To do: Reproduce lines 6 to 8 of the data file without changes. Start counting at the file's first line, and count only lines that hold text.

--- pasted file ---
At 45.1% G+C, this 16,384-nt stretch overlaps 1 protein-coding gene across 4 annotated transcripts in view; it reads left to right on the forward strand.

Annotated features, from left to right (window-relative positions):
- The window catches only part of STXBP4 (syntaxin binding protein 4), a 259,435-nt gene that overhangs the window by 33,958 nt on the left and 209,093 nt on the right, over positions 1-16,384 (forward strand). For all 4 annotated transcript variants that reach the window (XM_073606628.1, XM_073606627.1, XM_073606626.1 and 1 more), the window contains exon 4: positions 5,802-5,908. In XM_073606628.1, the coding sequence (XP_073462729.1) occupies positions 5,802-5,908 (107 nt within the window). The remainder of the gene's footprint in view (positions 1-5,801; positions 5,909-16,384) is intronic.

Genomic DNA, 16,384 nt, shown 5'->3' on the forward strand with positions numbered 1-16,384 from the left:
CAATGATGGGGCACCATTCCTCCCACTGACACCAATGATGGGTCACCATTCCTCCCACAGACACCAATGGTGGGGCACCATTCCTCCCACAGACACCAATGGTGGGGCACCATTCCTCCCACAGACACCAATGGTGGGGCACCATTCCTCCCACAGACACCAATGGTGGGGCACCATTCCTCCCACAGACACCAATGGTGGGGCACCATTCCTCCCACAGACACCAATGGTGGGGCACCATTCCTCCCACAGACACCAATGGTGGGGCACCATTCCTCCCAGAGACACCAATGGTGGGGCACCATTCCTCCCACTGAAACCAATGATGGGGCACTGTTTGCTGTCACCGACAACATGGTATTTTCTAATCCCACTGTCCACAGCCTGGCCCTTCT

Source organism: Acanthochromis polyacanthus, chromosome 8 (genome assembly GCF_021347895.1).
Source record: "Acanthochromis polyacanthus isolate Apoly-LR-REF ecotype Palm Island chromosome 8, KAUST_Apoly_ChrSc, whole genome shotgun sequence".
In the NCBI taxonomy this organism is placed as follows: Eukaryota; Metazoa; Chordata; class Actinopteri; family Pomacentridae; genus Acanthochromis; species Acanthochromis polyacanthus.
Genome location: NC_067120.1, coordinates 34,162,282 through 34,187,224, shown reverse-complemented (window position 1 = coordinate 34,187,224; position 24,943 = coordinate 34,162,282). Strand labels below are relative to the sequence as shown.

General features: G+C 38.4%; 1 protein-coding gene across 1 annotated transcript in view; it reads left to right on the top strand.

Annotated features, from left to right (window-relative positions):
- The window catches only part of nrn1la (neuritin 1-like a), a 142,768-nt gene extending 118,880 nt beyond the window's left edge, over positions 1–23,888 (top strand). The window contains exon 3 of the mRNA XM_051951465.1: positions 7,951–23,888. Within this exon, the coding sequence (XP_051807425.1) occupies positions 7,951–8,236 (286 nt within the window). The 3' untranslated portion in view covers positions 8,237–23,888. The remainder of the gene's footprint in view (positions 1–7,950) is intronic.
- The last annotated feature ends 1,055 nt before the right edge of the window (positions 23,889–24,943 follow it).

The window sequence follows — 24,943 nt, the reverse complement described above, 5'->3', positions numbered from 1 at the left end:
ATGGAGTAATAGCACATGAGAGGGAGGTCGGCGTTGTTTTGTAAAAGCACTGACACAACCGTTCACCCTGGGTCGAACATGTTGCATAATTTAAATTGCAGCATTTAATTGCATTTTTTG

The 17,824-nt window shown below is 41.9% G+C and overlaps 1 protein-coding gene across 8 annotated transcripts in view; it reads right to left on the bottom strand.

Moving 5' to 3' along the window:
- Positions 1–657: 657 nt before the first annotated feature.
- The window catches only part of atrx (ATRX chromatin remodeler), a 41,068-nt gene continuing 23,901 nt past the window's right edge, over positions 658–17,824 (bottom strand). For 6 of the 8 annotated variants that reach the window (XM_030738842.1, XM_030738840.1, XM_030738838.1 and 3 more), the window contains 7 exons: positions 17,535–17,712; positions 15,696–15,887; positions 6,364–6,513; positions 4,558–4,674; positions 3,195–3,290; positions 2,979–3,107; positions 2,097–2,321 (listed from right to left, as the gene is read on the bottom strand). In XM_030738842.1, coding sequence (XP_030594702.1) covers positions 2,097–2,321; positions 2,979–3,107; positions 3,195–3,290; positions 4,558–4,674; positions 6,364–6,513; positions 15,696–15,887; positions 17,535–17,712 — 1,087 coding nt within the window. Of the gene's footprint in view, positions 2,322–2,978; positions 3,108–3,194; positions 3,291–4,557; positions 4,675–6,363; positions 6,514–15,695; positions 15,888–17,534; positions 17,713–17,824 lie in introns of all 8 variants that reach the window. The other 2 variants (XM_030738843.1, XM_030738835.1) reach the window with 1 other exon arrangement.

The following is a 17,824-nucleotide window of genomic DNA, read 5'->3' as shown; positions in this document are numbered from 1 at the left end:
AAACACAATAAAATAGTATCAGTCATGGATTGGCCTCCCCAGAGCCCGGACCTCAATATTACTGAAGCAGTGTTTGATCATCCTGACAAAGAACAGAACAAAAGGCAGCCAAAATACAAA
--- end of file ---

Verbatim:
Source organism: Acanthochromis polyacanthus, chromosome 8 (genome assembly GCF_021347895.1).
Source record: "Acanthochromis polyacanthus isolate Apoly-LR-REF ecotype Palm Island chromosome 8, KAUST_Apoly_ChrSc, whole genome shotgun sequence".
In the NCBI taxonomy this organism is placed as follows: Eukaryota; Metazoa; Chordata; class Actinopteri; family Pomacentridae; genus Acanthochromis; species Acanthochromis polyacanthus.